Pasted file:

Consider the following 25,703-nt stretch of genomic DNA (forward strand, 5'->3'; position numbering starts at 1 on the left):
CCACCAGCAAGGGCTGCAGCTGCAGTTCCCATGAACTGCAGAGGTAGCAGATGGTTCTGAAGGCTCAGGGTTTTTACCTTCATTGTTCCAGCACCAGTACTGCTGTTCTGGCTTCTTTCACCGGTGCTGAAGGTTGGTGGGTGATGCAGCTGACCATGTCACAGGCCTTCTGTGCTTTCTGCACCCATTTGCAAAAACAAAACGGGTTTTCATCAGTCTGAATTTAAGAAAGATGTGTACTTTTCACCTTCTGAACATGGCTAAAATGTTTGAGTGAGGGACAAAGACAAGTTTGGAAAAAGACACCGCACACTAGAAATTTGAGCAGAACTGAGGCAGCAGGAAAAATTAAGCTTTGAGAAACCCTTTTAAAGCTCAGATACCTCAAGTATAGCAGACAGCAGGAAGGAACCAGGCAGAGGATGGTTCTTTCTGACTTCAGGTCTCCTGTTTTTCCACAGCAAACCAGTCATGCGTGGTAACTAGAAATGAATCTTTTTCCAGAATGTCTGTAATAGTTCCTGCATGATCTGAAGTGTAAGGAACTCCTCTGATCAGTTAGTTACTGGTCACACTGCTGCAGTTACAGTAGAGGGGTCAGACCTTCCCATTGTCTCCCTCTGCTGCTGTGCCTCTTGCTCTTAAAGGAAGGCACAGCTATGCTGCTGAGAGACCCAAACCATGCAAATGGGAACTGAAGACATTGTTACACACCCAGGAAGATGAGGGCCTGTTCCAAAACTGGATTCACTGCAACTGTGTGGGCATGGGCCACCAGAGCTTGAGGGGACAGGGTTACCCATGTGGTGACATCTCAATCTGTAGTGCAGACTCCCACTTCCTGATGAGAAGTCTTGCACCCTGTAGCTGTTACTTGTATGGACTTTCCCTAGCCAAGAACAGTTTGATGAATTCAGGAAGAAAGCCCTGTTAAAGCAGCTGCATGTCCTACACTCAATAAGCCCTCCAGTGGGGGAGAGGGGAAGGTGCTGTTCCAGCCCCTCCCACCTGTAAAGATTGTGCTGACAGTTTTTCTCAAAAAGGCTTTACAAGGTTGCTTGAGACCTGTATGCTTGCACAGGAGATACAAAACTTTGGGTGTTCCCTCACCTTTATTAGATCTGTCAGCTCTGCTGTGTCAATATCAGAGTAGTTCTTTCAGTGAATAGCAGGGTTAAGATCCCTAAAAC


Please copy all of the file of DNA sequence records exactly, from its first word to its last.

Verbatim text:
Consider the following 25,703-nt stretch of genomic DNA (forward strand, 5'->3'; position numbering starts at 1 on the left):
CCACCAGCAAGGGCTGCAGCTGCAGTTCCCATGAACTGCAGAGGTAGCAGATGGTTCTGAAGGCTCAGGGTTTTTACCTTCATTGTTCCAGCACCAGTACTGCTGTTCTGGCTTCTTTCACCGGTGCTGAAGGTTGGTGGGTGATGCAGCTGACCATGTCACAGGCCTTCTGTGCTTTCTGCACCCATTTGCAAAAACAAAACGGGTTTTCATCAGTCTGAATTTAAGAAAGATGTGTACTTTTCACCTTCTGAACATGGCTAAAATGTTTGAGTGAGGGACAAAGACAAGTTTGGAAAAAGACACCGCACACTAGAAATTTGAGCAGAACTGAGGCAGCAGGAAAAATTAAGCTTTGAGAAACCCTTTTAAAGCTCAGATACCTCAAGTATAGCAGACAGCAGGAAGGAACCAGGCAGAGGATGGTTCTTTCTGACTTCAGGTCTCCTGTTTTTCCACAGCAAACCAGTCATGCGTGGTAACTAGAAATGAATCTTTTTCCAGAATGTCTGTAATAGTTCCTGCATGATCTGAAGTGTAAGGAACTCCTCTGATCAGTTAGTTACTGGTCACACTGCTGCAGTTACAGTAGAGGGGTCAGACCTTCCCATTGTCTCCCTCTGCTGCTGTGCCTCTTGCTCTTAAAGGAAGGCACAGCTATGCTGCTGAGAGACCCAAACCATGCAAATGGGAACTGAAGACATTGTTACACACCCAGGAAGATGAGGGCCTGTTCCAAAACTGGATTCACTGCAACTGTGTGGGCATGGGCCACCAGAGCTTGAGGGGACAGGGTTACCCATGTGGTGACATCTCAATCTGTAGTGCAGACTCCCACTTCCTGATGAGAAGTCTTGCACCCTGTAGCTGTTACTTGTATGGACTTTCCCTAGCCAAGAACAGTTTGATGAATTCAGGAAGAAAGCCCTGTTAAAGCAGCTGCATGTCCTACACTCAATAAGCCCTCCAGTGGGGGAGAGGGGAAGGTGCTGTTCCAGCCCCTCCCACCTGTAAAGATTGTGCTGACAGTTTTTCTCAAAAAGGCTTTACAAGGTTGCTTGAGACCTGTATGCTTGCACAGGAGATACAAAACTTTGGGTGTTCCCTCACCTTTATTAGATCTGTCAGCTCTGCTGTGTCAATATCAGAGTAGTTCTTTCAGTGAATAGCAGGGTTAAGATCCCTAAAAC